In the Doggerel House 3

Some more verses on the writing and sporting life:

There are guides to Joyce all over,
They explain every name and cuss;
I wish there was some such book
To explain Pee-Wee Herman to us.
A mender of posts made seesaws for a while,
Then at roulette he bet his whole pile;
He lost it all without a second glance,
He went from tinker to levers to chance.
The critic said of an author,
“He can’t write a sentence that’s dull.”
So I read one of his books
And I find that opinion quite null.
Behind the plate was one of the worst,
Passed balls would go by Mr. Cree;
They called him the Ancient Mariner
Because he stoppeth one of three.
It was in her father’s library that Woolf grew up,
From books she was taught to think and be kind;
What children learn now in their parents’ den
Is how to fast forward and how to rewind.
When Don Chapman used a bat filled with cork, 
He hit one that would have left any park or domer;
The report on that blast bore the title
“On First Looking into Chapman’s Homer.”
We sent Eliot there, they sent Auden here,
It could be considered an exchange of favors;
If we made a trade now, there’d be a parade
So the poets could pass through waivers.
The shortstop knew he was going home
When the fans yelled, “Send him down. He stinks.”
He was with the club for almost a week
And the only thing he caught was forty winks.
Shaw ardently believed in spelling reform,
So he told everyone with whom he chewed the fat;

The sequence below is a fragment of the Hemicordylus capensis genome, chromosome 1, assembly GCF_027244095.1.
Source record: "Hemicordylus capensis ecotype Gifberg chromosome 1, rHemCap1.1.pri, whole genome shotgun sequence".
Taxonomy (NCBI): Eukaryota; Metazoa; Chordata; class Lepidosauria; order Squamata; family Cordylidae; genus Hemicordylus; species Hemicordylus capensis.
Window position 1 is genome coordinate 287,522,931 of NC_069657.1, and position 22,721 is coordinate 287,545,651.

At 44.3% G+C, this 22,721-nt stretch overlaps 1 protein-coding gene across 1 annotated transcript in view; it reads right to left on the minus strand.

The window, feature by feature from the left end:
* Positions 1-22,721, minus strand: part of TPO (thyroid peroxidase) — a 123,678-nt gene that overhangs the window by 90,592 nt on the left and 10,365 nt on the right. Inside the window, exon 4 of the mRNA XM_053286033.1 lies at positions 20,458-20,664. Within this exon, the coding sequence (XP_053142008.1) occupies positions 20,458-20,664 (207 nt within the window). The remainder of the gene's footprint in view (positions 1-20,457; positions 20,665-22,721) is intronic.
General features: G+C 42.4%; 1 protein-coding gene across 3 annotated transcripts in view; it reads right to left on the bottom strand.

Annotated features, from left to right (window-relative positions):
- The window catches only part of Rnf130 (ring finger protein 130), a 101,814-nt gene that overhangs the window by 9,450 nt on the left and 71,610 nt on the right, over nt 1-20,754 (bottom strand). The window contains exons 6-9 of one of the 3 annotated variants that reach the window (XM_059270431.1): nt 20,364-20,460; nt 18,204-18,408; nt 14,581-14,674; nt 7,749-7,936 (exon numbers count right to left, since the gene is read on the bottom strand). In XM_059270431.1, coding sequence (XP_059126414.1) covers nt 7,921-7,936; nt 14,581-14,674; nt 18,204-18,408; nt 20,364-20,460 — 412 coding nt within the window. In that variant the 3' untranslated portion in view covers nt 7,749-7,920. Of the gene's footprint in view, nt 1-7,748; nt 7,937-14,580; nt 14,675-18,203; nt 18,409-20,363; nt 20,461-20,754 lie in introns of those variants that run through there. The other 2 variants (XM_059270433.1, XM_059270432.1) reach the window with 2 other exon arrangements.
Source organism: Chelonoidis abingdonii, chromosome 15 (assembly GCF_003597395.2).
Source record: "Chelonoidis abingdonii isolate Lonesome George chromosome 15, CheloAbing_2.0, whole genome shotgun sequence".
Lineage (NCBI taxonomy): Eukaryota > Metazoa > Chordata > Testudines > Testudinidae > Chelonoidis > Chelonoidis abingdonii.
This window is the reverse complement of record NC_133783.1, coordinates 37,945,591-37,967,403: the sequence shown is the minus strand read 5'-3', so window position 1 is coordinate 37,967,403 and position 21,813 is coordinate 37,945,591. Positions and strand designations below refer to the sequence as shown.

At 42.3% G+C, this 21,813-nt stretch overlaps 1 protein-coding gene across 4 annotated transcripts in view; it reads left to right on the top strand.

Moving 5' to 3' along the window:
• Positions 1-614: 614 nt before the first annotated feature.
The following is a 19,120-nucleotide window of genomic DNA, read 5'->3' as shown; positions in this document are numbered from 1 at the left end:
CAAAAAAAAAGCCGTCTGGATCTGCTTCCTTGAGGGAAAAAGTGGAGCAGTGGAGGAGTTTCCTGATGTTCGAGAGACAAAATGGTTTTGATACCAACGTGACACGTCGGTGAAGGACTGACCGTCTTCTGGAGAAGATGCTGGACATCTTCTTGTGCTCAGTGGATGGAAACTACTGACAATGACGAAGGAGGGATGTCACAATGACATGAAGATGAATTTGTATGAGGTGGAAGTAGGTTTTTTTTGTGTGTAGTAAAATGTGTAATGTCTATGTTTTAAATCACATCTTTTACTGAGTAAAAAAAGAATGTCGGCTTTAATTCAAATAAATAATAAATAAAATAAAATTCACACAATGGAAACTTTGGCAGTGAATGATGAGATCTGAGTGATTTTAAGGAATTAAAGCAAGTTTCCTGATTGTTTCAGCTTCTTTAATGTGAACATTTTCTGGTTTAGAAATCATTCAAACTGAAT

I don’t know why G.B. got so worked up—
I spell it r-e-f-o-r-m and let it go at that.
Everyone on the air can be sued nowadays
So in the booth they watch every word:
“I think Johnson was just thrown out
Allegedly for trying to steal third.”
Norman Douglas thought from their fans authors should get
Things like fish, erotic books, or cash to make them rich;
One of them smells, one tempts, and the other corrupts,
But I can’t say for sure which does which.  
Players were once brought on like this:
“At halfback, number 32, from Ol’ Miss…”
But some teams now have to sadly state,
“At end, number 103692, from cellblock eight…”
It is well to read Melville and Hawthorne,
The authors who used whales and sin for their matter;
We try to keep as far as we can from the former
And we can’t get close enough to the latter.
My baseball stance was a novel one:  
I stood on the plate in front of the catcher;
I led the league in getting to first base,
Though I usually got there on a stretcher.
Dunsany claimed he could write a story about mud,
And then he did just that for all the world to see;
I wouldn’t attempt to so such a thing
Because I think that subject is beneath me.
A friend thought of Vonnegut as a handsome Boris Karloff,
I’m not sure if that would’ve made him smile or frown;
This is the same woman who once said to me,
“You look like Paul Newman–from the knees down.”
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